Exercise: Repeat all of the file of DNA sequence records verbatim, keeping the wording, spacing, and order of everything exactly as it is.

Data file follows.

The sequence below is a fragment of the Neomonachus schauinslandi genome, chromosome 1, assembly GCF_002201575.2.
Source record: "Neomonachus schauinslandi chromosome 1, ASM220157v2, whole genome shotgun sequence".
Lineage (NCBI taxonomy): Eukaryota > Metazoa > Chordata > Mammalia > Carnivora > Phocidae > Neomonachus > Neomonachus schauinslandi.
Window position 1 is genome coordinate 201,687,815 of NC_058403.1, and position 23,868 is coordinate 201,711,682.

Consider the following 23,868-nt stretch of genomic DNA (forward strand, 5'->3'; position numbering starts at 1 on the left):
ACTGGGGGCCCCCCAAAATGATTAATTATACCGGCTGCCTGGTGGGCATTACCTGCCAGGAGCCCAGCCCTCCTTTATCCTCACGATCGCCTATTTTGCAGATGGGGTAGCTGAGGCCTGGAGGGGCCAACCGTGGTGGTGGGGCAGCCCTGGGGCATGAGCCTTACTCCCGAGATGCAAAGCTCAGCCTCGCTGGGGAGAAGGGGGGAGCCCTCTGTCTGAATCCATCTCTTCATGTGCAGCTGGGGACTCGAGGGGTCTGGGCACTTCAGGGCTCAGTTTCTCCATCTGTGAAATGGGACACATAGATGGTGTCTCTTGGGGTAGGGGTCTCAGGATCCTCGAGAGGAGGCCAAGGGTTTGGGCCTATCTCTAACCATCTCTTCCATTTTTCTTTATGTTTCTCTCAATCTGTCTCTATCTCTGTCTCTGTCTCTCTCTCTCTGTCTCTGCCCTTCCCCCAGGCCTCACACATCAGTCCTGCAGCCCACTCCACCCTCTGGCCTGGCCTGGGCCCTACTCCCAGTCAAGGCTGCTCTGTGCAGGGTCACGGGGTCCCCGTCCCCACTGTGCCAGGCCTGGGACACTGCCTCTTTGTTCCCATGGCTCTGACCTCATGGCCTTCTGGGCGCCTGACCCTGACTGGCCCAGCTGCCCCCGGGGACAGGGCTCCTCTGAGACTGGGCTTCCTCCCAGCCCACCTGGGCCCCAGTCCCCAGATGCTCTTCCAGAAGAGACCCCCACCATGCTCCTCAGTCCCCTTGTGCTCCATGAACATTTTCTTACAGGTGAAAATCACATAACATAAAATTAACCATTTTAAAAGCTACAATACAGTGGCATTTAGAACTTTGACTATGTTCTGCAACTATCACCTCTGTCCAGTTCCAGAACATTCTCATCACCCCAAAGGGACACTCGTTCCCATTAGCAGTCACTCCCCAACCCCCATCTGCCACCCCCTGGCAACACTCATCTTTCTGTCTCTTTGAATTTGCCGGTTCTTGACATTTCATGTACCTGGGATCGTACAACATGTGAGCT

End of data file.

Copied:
The sequence below is a fragment of the Neomonachus schauinslandi genome, chromosome 1, assembly GCF_002201575.2.
Source record: "Neomonachus schauinslandi chromosome 1, ASM220157v2, whole genome shotgun sequence".
Lineage (NCBI taxonomy): Eukaryota > Metazoa > Chordata > Mammalia > Carnivora > Phocidae > Neomonachus > Neomonachus schauinslandi.
Window position 1 is genome coordinate 201,687,815 of NC_058403.1, and position 23,868 is coordinate 201,711,682.

Consider the following 23,868-nt stretch of genomic DNA (forward strand, 5'->3'; position numbering starts at 1 on the left):
ACTGGGGGCCCCCCAAAATGATTAATTATACCGGCTGCCTGGTGGGCATTACCTGCCAGGAGCCCAGCCCTCCTTTATCCTCACGATCGCCTATTTTGCAGATGGGGTAGCTGAGGCCTGGAGGGGCCAACCGTGGTGGTGGGGCAGCCCTGGGGCATGAGCCTTACTCCCGAGATGCAAAGCTCAGCCTCGCTGGGGAGAAGGGGGGAGCCCTCTGTCTGAATCCATCTCTTCATGTGCAGCTGGGGACTCGAGGGGTCTGGGCACTTCAGGGCTCAGTTTCTCCATCTGTGAAATGGGACACATAGATGGTGTCTCTTGGGGTAGGGGTCTCAGGATCCTCGAGAGGAGGCCAAGGGTTTGGGCCTATCTCTAACCATCTCTTCCATTTTTCTTTATGTTTCTCTCAATCTGTCTCTATCTCTGTCTCTGTCTCTCTCTCTCTGTCTCTGCCCTTCCCCCAGGCCTCACACATCAGTCCTGCAGCCCACTCCACCCTCTGGCCTGGCCTGGGCCCTACTCCCAGTCAAGGCTGCTCTGTGCAGGGTCACGGGGTCCCCGTCCCCACTGTGCCAGGCCTGGGACACTGCCTCTTTGTTCCCATGGCTCTGACCTCATGGCCTTCTGGGCGCCTGACCCTGACTGGCCCAGCTGCCCCCGGGGACAGGGCTCCTCTGAGACTGGGCTTCCTCCCAGCCCACCTGGGCCCCAGTCCCCAGATGCTCTTCCAGAAGAGACCCCCACCATGCTCCTCAGTCCCCTTGTGCTCCATGAACATTTTCTTACAGGTGAAAATCACATAACATAAAATTAACCATTTTAAAAGCTACAATACAGTGGCATTTAGAACTTTGACTATGTTCTGCAACTATCACCTCTGTCCAGTTCCAGAACATTCTCATCACCCCAAAGGGACACTCGTTCCCATTAGCAGTCACTCCCCAACCCCCATCTGCCACCCCCTGGCAACACTCATCTTTCTGTCTCTTTGAATTTGCCGGTTCTTGACATTTCATGTACCTGGGATCGTACAACATGTGAGCT